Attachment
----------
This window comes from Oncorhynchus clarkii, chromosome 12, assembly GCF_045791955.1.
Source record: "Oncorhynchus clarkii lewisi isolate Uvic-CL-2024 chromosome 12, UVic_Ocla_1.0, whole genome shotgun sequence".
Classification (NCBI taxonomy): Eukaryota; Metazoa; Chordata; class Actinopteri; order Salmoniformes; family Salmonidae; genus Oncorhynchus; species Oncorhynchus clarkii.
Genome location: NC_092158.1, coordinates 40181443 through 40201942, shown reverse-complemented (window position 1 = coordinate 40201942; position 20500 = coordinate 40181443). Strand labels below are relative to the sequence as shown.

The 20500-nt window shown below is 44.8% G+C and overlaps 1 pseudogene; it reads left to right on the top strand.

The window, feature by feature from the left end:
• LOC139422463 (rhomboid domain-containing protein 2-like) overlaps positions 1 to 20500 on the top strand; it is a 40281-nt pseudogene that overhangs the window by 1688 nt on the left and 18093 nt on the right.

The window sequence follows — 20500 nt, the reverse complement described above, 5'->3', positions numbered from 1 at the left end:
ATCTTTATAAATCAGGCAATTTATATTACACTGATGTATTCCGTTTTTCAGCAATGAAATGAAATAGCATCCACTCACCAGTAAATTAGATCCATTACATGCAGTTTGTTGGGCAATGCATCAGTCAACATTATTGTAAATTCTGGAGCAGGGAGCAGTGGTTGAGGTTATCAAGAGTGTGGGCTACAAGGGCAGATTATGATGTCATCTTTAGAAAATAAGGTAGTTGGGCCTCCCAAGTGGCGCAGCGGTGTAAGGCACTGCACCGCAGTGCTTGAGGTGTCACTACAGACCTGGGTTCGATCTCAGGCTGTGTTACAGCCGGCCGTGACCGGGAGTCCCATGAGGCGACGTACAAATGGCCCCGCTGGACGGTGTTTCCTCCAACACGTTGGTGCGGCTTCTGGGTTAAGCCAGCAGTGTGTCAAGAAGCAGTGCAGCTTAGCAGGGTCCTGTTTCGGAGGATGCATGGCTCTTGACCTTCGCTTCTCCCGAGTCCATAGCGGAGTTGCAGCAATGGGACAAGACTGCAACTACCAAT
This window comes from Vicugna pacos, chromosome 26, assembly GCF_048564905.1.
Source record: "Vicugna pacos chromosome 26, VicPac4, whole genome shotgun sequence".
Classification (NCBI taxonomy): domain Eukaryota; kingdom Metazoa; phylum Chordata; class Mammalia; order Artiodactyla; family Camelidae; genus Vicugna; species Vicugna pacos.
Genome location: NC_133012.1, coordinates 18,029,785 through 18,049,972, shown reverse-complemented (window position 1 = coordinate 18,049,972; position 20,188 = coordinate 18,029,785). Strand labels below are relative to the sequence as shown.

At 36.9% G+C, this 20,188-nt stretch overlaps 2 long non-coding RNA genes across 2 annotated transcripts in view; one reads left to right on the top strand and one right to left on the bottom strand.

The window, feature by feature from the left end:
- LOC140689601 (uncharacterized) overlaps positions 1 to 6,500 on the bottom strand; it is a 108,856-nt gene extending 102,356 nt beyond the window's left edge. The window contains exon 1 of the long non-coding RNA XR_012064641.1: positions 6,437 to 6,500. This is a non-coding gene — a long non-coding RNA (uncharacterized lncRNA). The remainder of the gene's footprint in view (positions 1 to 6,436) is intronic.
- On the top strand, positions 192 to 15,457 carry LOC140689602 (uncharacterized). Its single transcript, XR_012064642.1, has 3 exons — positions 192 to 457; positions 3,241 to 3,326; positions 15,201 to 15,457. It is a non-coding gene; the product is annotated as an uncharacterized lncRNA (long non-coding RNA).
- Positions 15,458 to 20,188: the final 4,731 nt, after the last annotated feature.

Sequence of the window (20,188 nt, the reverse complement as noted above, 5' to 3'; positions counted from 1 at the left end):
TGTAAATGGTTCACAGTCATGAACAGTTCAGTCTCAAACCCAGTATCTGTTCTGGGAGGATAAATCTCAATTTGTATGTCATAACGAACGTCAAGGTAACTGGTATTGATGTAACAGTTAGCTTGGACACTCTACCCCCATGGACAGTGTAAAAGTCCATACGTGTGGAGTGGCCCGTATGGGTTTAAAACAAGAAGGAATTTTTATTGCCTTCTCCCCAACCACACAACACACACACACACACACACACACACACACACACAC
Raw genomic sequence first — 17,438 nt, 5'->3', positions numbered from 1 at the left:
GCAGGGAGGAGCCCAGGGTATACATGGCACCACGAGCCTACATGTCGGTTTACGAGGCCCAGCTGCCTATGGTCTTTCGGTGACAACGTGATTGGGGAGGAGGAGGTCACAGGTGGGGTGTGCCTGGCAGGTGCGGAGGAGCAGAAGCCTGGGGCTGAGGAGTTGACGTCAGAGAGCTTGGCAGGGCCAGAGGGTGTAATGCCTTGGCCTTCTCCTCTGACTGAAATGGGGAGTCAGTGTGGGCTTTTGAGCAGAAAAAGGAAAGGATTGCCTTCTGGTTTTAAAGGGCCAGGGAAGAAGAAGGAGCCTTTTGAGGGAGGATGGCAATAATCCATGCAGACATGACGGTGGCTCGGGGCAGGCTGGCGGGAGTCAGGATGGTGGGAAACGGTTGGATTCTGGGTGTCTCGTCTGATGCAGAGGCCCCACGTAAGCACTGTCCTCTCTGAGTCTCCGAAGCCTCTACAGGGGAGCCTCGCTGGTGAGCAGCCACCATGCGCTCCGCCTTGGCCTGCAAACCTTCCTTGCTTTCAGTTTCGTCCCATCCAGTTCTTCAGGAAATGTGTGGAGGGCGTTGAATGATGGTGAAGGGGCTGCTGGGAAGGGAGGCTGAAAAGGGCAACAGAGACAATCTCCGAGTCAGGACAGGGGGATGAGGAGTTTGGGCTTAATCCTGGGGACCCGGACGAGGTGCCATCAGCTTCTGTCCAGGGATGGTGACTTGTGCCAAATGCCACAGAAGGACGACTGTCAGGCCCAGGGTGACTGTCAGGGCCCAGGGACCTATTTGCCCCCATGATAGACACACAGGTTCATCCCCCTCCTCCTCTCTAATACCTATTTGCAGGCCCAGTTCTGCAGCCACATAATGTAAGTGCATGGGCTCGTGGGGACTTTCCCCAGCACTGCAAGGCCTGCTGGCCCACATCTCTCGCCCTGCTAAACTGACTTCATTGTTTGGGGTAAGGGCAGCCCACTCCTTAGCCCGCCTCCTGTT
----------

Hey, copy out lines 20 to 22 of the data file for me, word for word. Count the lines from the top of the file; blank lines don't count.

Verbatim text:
TGTAAATGGTTCACAGTCATGAACAGTTCAGTCTCAAACCCAGTATCTGTTCTGGGAGGATAAATCTCAATTTGTATGTCATAACGAACGTCAAGGTAACTGGTATTGATGTAACAGTTAGCTTGGACACTCTACCCCCATGGACAGTGTAAAAGTCCATACGTGTGGAGTGGCCCGTATGGGTTTAAAACAAGAAGGAATTTTTATTGCCTTCTCCCCAACCACACAACACACACACACACACACACACACACACACACACAC
Raw genomic sequence first — 17,438 nt, 5'->3', positions numbered from 1 at the left:
GCAGGGAGGAGCCCAGGGTATACATGGCACCACGAGCCTACATGTCGGTTTACGAGGCCCAGCTGCCTATGGTCTTTCGGTGACAACGTGATTGGGGAGGAGGAGGTCACAGGTGGGGTGTGCCTGGCAGGTGCGGAGGAGCAGAAGCCTGGGGCTGAGGAGTTGACGTCAGAGAGCTTGGCAGGGCCAGAGGGTGTAATGCCTTGGCCTTCTCCTCTGACTGAAATGGGGAGTCAGTGTGGGCTTTTGAGCAGAAAAAGGAAAGGATTGCCTTCTGGTTTTAAAGGGCCAGGGAAGAAGAAGGAGCCTTTTGAGGGAGGATGGCAATAATCCATGCAGACATGACGGTGGCTCGGGGCAGGCTGGCGGGAGTCAGGATGGTGGGAAACGGTTGGATTCTGGGTGTCTCGTCTGATGCAGAGGCCCCACGTAAGCACTGTCCTCTCTGAGTCTCCGAAGCCTCTACAGGGGAGCCTCGCTGGTGAGCAGCCACCATGCGCTCCGCCTTGGCCTGCAAACCTTCCTTGCTTTCAGTTTCGTCCCATCCAGTTCTTCAGGAAATGTGTGGAGGGCGTTGAATGATGGTGAAGGGGCTGCTGGGAAGGGAGGCTGAAAAGGGCAACAGAGACAATCTCCGAGTCAGGACAGGGGGATGAGGAGTTTGGGCTTAATCCTGGGGACCCGGACGAGGTGCCATCAGCTTCTGTCCAGGGATGGTGACTTGTGCCAAATGCCACAGAAGGACGACTGTCAGGCCCAGGGTGACTGTCAGGGCCCAGGGACCTATTTGCCCCCATGATAGACACACAGGTTCATCCCCCTCCTCCTCTCTAATACCTATTTGCAGGCCCAGTTCTGCAGCCACATAATGTAAGTGCATGGGCTCGTGGGGACTTTCCCCAGCACTGCAAGGCCTGCTGGCCCACATCTCTCGCCCTGCTAAACTGACTTCATTGTTTGGGGTAAGGGCAGCCCACTCCTTAGCCCGCCTCCTGTT